Nestle is all about ‘Make-in-India’ and ‘Made-for-India’: CMD Suresh Narayanan

Meenakshi Verma Ambwani New Delhi | Updated on May 19, 2020 Published on May 19, 2020

Suresh Narayanan, CMD, Nestle India

At a time when the Central government is pushing the “Vocal for Local” messaging, Nestle India on Tuesday said “Make-in-India” and “Made-for-India” has been the key focus for the company for decades. Despite disruptions due to the Covid-19 pandemic, the Swiss major’s local arm, also said that focus on India has not been diluted and its investment plans, including setting up of the ninth factory in Gujarat, are on track.

Speaking to reporters on Tuesday, Suresh Narayanan, Chairman and Managing Director, Nestle India, said, “The Prime Minister in his address was referring to strengthening ‘Make in India’ and focussing on manufacturing in India which unfortunately has reached different kind of interpretations in some quarters. We have a presence in India for nearly 108 years and are a listed company with 7,200 employees who are 99.7 per cent Indian. We operate eight factories in the country that employ Indian factory workers, closely work with Indian dairy, wheat, spice and coffee farmers and humbly contribute to the Indian exchequer. Our brands have been loved by consumers in the country for decades.”

“Therefore, I believe in every sense of the term Nestle India, is all about Make-in-India and Made-for-India,” he added.

Replying to a query on government’s recent decision to sell only indigenous products at CAPF (Central Armed Police Forces) canteens, Narayanan said the company has submitted details of its products, as sought by the concerned authorities, on whether its products were made in India, whether raw materials were sourced from India or whether they are imported.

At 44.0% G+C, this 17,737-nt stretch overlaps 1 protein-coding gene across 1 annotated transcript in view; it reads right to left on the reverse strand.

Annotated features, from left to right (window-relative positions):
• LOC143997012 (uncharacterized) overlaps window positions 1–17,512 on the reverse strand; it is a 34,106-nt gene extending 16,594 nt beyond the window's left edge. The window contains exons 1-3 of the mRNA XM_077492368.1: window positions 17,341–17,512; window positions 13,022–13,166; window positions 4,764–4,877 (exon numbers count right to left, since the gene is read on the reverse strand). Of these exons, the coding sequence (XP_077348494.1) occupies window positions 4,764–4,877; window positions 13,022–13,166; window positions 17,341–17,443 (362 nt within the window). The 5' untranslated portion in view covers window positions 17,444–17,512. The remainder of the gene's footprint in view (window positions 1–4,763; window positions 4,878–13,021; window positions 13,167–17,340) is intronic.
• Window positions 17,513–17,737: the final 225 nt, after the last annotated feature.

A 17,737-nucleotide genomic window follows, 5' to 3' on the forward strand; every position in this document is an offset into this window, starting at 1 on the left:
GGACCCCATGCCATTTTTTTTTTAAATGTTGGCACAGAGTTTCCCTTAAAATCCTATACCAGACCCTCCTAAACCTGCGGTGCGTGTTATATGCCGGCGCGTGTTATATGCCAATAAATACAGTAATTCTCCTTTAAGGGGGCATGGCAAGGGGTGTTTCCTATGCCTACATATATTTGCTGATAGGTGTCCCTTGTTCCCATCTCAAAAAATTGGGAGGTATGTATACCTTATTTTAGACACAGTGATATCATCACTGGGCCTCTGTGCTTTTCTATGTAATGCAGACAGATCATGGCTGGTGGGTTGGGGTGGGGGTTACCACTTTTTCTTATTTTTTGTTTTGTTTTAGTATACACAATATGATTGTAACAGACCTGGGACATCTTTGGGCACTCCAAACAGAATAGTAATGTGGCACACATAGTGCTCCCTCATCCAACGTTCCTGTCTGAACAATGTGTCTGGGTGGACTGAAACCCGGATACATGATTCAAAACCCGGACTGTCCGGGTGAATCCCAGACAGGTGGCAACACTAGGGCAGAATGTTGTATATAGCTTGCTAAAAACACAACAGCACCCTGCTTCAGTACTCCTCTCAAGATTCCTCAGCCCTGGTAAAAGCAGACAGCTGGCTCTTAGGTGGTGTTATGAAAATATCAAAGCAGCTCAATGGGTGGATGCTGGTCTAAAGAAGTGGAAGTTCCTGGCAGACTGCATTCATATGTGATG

As the country enters into lockdown 4.0, Nestle India said that its factories have now ramped up capacity to about 70 per cent with about 50-60 per cent workforce on an average, in line with government norms and hygiene protocols.

“At our factories, with our permanent workforce, the manpower footprint has been fairly strong. They are coming back gradually, as we are constantly communicating with them on their concerns. At our warehouses and other locations, where we have contractual workers, situation has improved in the past few days,” Narayanan said. The food processing industry has recently also urged the government to allow companies to increase workforce to about 75 per cent at their factories, in green and orange zones.

For now, the company is prioritising manufacturing only those SKUs of brands, for which it is witnessing consumer demand. “In line with emerging consumer trends, we have recast our innovation pipeline. We are also evaluating all our brands and SKUs and trying to see which will be positively impacted and need to be accelerated,” he said.

Outlining the challenges for the consumer products industry in the coming quarters, he said, “Factors such as the robustness of underlying demand for brands, depending on whether they are essential or discretionary, will change the equation for many consumer product companies. Also, other key factors will be ability to ramp up of manufacturing capacity, constraints around labour and infrastructure deployment and whether MSME suppliers are able to ramp up their capacities as part of the entire supply chain.”

Changing consumer behaviour